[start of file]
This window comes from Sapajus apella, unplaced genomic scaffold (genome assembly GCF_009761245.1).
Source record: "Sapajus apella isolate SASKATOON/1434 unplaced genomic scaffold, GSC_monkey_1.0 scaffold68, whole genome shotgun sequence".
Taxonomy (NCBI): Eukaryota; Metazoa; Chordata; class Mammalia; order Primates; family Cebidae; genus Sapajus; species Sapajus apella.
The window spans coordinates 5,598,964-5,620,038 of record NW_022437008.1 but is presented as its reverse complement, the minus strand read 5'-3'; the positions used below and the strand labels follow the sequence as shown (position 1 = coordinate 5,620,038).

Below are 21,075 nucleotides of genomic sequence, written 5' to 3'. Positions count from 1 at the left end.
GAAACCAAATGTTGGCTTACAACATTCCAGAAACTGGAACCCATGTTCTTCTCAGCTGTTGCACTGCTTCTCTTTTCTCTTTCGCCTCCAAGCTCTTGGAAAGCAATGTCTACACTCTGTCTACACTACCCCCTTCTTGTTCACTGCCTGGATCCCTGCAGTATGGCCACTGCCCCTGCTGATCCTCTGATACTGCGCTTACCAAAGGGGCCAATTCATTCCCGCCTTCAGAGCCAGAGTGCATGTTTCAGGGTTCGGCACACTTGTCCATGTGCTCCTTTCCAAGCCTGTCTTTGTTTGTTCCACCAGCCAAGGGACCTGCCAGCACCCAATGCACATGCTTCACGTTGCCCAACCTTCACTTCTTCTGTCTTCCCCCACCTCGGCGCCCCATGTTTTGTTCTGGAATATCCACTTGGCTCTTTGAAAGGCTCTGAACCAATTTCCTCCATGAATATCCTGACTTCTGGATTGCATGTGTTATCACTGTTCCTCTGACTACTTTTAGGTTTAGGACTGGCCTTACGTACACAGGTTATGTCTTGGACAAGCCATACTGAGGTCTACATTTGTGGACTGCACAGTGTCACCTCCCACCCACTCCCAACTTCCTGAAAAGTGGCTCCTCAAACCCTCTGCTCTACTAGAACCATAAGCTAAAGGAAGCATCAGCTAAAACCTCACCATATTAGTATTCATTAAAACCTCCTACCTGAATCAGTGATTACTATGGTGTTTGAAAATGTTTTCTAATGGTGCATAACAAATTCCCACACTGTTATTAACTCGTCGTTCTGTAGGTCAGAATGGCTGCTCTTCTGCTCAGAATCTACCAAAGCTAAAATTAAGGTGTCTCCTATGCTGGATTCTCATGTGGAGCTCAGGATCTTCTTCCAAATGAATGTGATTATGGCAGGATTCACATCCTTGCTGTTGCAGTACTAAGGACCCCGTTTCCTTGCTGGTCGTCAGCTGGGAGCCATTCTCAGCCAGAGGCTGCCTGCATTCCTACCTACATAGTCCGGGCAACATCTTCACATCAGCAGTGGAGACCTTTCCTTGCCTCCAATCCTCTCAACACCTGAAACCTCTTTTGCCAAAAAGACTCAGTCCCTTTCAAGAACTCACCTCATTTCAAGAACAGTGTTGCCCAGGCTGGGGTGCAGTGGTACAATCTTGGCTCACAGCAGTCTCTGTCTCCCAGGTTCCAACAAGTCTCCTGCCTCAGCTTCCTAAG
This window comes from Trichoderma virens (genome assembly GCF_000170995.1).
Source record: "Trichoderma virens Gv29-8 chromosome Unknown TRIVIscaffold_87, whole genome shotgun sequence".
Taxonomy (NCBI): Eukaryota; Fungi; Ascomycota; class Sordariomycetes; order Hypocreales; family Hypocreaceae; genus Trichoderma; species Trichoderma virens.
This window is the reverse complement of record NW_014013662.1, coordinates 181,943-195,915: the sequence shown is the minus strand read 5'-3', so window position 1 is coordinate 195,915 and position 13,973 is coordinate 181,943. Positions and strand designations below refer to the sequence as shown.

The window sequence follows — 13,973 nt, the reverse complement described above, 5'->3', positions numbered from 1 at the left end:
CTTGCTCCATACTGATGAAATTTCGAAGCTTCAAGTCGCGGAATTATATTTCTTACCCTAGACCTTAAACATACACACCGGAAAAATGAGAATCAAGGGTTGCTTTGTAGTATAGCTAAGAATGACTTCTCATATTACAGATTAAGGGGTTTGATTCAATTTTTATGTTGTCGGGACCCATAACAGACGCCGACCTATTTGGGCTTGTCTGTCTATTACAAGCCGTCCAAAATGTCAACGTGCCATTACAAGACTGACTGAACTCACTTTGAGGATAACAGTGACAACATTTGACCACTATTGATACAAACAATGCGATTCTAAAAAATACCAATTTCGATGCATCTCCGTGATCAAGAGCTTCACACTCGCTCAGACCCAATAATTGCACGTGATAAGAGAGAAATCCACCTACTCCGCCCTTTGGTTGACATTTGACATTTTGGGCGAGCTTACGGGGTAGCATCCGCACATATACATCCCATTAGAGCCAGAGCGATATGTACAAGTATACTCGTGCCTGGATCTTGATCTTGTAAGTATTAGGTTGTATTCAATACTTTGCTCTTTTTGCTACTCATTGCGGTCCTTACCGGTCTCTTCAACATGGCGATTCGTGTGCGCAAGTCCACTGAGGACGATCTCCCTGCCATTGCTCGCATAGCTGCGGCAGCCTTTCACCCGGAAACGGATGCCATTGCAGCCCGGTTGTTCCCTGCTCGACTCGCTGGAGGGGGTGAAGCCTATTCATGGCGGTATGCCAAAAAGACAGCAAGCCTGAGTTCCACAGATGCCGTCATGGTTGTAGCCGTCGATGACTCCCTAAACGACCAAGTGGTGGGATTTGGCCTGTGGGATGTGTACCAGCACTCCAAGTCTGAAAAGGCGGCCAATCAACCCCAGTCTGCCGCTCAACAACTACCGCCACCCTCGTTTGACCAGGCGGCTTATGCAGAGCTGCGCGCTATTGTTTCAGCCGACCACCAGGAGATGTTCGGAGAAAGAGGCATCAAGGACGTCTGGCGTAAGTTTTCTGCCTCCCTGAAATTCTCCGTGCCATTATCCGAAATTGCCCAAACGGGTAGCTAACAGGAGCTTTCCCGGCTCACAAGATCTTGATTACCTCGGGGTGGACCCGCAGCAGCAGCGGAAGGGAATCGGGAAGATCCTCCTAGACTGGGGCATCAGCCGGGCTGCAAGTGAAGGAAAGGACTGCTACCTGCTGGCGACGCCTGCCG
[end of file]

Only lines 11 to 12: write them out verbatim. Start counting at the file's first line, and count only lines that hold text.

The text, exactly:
The window sequence follows — 13,973 nt, the reverse complement described above, 5'->3', positions numbered from 1 at the left end:
CTTGCTCCATACTGATGAAATTTCGAAGCTTCAAGTCGCGGAATTATATTTCTTACCCTAGACCTTAAACATACACACCGGAAAAATGAGAATCAAGGGTTGCTTTGTAGTATAGCTAAGAATGACTTCTCATATTACAGATTAAGGGGTTTGATTCAATTTTTATGTTGTCGGGACCCATAACAGACGCCGACCTATTTGGGCTTGTCTGTCTATTACAAGCCGTCCAAAATGTCAACGTGCCATTACAAGACTGACTGAACTCACTTTGAGGATAACAGTGACAACATTTGACCACTATTGATACAAACAATGCGATTCTAAAAAATACCAATTTCGATGCATCTCCGTGATCAAGAGCTTCACACTCGCTCAGACCCAATAATTGCACGTGATAAGAGAGAAATCCACCTACTCCGCCCTTTGGTTGACATTTGACATTTTGGGCGAGCTTACGGGGTAGCATCCGCACATATACATCCCATTAGAGCCAGAGCGATATGTACAAGTATACTCGTGCCTGGATCTTGATCTTGTAAGTATTAGGTTGTATTCAATACTTTGCTCTTTTTGCTACTCATTGCGGTCCTTACCGGTCTCTTCAACATGGCGATTCGTGTGCGCAAGTCCACTGAGGACGATCTCCCTGCCATTGCTCGCATAGCTGCGGCAGCCTTTCACCCGGAAACGGATGCCATTGCAGCCCGGTTGTTCCCTGCTCGACTCGCTGGAGGGGGTGAAGCCTATTCATGGCGGTATGCCAAAAAGACAGCAAGCCTGAGTTCCACAGATGCCGTCATGGTTGTAGCCGTCGATGACTCCCTAAACGACCAAGTGGTGGGATTTGGCCTGTGGGATGTGTACCAGCACTCCAAGTCTGAAAAGGCGGCCAATCAACCCCAGTCTGCCGCTCAACAACTACCGCCACCCTCGTTTGACCAGGCGGCTTATGCAGAGCTGCGCGCTATTGTTTCAGCCGACCACCAGGAGATGTTCGGAGAAAGAGGCATCAAGGACGTCTGGCGTAAGTTTTCTGCCTCCCTGAAATTCTCCGTGCCATTATCCGAAATTGCCCAAACGGGTAGCTAACAGGAGCTTTCCCGGCTCACAAGATCTTGATTACCTCGGGGTGGACCCGCAGCAGCAGCGGAAGGGAATCGGGAAGATCCTCCTAGACTGGGGCATCAGCCGGGCTGCAAGTGAAGGAAAGGACTGCTACCTGCTGGCGACGCCTGCCG